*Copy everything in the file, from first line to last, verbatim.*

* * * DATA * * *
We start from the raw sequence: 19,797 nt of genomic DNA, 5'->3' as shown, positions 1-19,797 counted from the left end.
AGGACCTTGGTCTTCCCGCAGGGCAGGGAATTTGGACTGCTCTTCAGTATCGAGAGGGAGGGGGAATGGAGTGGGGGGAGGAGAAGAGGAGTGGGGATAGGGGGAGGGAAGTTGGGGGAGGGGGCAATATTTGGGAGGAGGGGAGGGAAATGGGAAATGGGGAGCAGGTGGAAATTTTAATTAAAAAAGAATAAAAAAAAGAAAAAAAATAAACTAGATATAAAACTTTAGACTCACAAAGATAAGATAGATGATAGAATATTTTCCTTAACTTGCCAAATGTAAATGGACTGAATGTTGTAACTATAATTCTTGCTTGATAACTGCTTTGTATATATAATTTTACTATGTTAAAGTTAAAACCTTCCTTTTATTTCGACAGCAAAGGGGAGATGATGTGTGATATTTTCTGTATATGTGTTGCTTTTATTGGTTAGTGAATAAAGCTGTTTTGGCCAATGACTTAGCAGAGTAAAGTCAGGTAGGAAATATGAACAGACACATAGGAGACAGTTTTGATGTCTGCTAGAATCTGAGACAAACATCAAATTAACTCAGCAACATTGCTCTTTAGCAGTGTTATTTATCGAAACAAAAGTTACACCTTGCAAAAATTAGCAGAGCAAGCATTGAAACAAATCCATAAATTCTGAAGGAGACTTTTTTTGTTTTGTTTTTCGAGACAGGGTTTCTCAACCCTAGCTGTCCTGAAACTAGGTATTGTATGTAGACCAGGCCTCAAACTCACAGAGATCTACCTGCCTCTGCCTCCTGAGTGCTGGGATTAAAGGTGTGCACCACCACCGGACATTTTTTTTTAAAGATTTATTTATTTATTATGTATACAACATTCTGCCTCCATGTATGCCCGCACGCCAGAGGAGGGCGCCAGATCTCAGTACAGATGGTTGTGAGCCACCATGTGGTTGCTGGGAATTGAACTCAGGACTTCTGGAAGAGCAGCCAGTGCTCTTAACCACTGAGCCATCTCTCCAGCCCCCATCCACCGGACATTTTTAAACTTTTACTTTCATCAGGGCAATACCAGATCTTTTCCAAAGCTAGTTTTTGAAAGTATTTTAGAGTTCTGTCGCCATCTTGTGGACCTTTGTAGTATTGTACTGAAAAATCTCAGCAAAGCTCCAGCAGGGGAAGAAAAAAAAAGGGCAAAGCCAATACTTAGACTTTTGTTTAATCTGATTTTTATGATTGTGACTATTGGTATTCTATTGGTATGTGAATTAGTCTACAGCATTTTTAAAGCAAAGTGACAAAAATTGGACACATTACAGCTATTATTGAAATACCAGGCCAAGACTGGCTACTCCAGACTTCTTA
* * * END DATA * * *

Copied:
We start from the raw sequence: 19,797 nt of genomic DNA, 5'->3' as shown, positions 1-19,797 counted from the left end.
AGGACCTTGGTCTTCCCGCAGGGCAGGGAATTTGGACTGCTCTTCAGTATCGAGAGGGAGGGGGAATGGAGTGGGGGGAGGAGAAGAGGAGTGGGGATAGGGGGAGGGAAGTTGGGGGAGGGGGCAATATTTGGGAGGAGGGGAGGGAAATGGGAAATGGGGAGCAGGTGGAAATTTTAATTAAAAAAGAATAAAAAAAAGAAAAAAAATAAACTAGATATAAAACTTTAGACTCACAAAGATAAGATAGATGATAGAATATTTTCCTTAACTTGCCAAATGTAAATGGACTGAATGTTGTAACTATAATTCTTGCTTGATAACTGCTTTGTATATATAATTTTACTATGTTAAAGTTAAAACCTTCCTTTTATTTCGACAGCAAAGGGGAGATGATGTGTGATATTTTCTGTATATGTGTTGCTTTTATTGGTTAGTGAATAAAGCTGTTTTGGCCAATGACTTAGCAGAGTAAAGTCAGGTAGGAAATATGAACAGACACATAGGAGACAGTTTTGATGTCTGCTAGAATCTGAGACAAACATCAAATTAACTCAGCAACATTGCTCTTTAGCAGTGTTATTTATCGAAACAAAAGTTACACCTTGCAAAAATTAGCAGAGCAAGCATTGAAACAAATCCATAAATTCTGAAGGAGACTTTTTTTGTTTTGTTTTTCGAGACAGGGTTTCTCAACCCTAGCTGTCCTGAAACTAGGTATTGTATGTAGACCAGGCCTCAAACTCACAGAGATCTACCTGCCTCTGCCTCCTGAGTGCTGGGATTAAAGGTGTGCACCACCACCGGACATTTTTTTTTAAAGATTTATTTATTTATTATGTATACAACATTCTGCCTCCATGTATGCCCGCACGCCAGAGGAGGGCGCCAGATCTCAGTACAGATGGTTGTGAGCCACCATGTGGTTGCTGGGAATTGAACTCAGGACTTCTGGAAGAGCAGCCAGTGCTCTTAACCACTGAGCCATCTCTCCAGCCCCCATCCACCGGACATTTTTAAACTTTTACTTTCATCAGGGCAATACCAGATCTTTTCCAAAGCTAGTTTTTGAAAGTATTTTAGAGTTCTGTCGCCATCTTGTGGACCTTTGTAGTATTGTACTGAAAAATCTCAGCAAAGCTCCAGCAGGGGAAGAAAAAAAAAGGGCAAAGCCAATACTTAGACTTTTGTTTAATCTGATTTTTATGATTGTGACTATTGGTATTCTATTGGTATGTGAATTAGTCTACAGCATTTTTAAAGCAAAGTGACAAAAATTGGACACATTACAGCTATTATTGAAATACCAGGCCAAGACTGGCTACTCCAGACTTCTTA